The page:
Music to fly by

I was watching Getaway last week when they showed a segment about drifting down a Daintree rainforest creek. The background music was Enya’s Storms in Africa, last heard during the Ansett television commercials in the late 90’s. Those were the kind of airline advertisements that really made you want to fly, featuring aircraft flying through evening clouds to Enya’s dreamy music. I was quite sad when they replaced those advertisements. A search of the net has revealed that I’m not alone in my opinion, nor in my hope that someone will put the ad on YouTube.

I went ahead and purchased Storms in Africa online for the memories of the now defunct airline and to listen to on future flights as well. Music is an important component of my holidays, providing a soundtrack to the experience. Years later I can listen to the music again and recall what I saw and felt on the holiday when I played that music.

Music is a matter of personal taste. When it comes to flying I prefer “dreamy” music to anything too dramatic, although I do associate a number of Back to the Future movie themes by Alan Silvestri with flight. John Williams’ soundtracks to Catch Me if You Can and The Terminal have obvious connections with flight, but Jerry Goldsmith’s The Sum of All Fears is just something I listened to on a flight to Singapore. One more recent song that put me in the mood to fly is In Love Again by the Rogue Traders. Whenever I hear it I can imagine myself relaxing back in my seat gazing down at the world below.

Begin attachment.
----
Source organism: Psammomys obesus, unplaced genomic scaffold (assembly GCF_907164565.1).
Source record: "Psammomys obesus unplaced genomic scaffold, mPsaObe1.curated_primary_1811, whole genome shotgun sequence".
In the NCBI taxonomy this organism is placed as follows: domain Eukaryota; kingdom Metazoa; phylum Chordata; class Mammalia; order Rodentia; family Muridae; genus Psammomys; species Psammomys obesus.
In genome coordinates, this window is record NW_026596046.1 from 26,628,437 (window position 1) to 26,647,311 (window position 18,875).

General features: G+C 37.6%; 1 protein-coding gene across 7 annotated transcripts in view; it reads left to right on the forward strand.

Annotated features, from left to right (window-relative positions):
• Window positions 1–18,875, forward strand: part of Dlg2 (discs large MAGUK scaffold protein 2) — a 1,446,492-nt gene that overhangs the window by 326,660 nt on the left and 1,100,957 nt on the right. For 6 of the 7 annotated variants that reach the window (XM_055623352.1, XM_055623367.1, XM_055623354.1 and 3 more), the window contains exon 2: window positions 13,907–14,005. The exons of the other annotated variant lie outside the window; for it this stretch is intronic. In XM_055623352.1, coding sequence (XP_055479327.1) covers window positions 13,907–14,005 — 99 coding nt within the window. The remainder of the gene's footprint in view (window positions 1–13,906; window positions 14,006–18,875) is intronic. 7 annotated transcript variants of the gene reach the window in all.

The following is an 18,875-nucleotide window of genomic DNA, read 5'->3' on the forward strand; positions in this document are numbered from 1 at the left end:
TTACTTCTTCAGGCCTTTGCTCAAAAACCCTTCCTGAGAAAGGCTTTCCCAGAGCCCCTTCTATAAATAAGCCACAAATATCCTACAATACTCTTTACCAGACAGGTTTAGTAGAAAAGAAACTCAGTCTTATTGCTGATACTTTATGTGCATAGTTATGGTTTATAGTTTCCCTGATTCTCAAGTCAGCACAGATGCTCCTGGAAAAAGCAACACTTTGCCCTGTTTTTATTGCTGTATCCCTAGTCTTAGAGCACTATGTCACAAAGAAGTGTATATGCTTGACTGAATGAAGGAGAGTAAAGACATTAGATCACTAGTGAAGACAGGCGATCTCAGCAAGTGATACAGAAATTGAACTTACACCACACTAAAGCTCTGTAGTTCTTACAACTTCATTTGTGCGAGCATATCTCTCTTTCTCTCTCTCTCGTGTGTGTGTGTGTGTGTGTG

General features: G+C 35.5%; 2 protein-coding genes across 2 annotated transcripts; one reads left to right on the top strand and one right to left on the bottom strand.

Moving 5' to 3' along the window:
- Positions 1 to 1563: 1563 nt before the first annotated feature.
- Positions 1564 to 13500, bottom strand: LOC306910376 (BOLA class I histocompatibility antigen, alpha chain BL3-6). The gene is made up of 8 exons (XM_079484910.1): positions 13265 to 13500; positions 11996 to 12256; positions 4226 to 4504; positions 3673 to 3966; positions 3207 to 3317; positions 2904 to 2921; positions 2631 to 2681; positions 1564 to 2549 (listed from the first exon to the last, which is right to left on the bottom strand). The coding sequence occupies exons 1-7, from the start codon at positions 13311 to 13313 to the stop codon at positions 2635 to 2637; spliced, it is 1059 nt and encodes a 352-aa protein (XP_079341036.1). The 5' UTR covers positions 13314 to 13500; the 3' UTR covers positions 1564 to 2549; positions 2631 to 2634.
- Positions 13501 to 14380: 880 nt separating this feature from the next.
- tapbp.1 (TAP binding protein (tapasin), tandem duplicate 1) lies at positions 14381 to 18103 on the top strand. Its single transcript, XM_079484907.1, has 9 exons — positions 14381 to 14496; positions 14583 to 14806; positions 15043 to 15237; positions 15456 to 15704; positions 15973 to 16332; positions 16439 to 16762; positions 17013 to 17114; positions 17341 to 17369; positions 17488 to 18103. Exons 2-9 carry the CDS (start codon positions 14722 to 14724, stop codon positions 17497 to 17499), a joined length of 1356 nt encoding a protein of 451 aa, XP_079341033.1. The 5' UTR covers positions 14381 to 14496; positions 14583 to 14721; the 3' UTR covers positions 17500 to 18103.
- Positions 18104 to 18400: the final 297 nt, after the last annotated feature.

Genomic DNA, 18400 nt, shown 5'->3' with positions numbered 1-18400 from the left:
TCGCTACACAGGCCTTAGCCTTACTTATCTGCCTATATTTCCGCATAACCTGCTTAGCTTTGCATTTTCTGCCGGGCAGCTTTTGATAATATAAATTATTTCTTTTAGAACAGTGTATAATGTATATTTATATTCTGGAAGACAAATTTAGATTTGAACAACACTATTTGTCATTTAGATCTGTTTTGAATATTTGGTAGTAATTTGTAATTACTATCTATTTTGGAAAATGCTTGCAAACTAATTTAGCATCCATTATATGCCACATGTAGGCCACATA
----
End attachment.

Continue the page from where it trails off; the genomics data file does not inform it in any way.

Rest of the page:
I was pleasantly surprised that Jetstar’s individual entertainment unit contained a movie music category on the flight up to Osaka. Most times the music choice is lacking of my favourite genre. Many do have a “relaxation” channel with electronic music that is quite good for background sound if you are trying to sleep.

Another source of mood setting music is that played in cabin before take-off and in other situations. I found Jetstar’s Let’s Fly Away (or whatever the proper title is) relaxing in its repetitiveness during the taxi and take-off from Osaka. It’s just a pity that they switch it off once the cabin entertainment is underway. Cathay Pacific’s music, also used during the safety demonstration, is similarly pleasant. I’m not a big fan of Qantas’ and Peter Allen’s I Still Call Australia Home however.

Back to the Ansett again, I wish another airline would come up with a similarly inspiring television advertisements. It might be enough to convince me to fly with them if the music is good!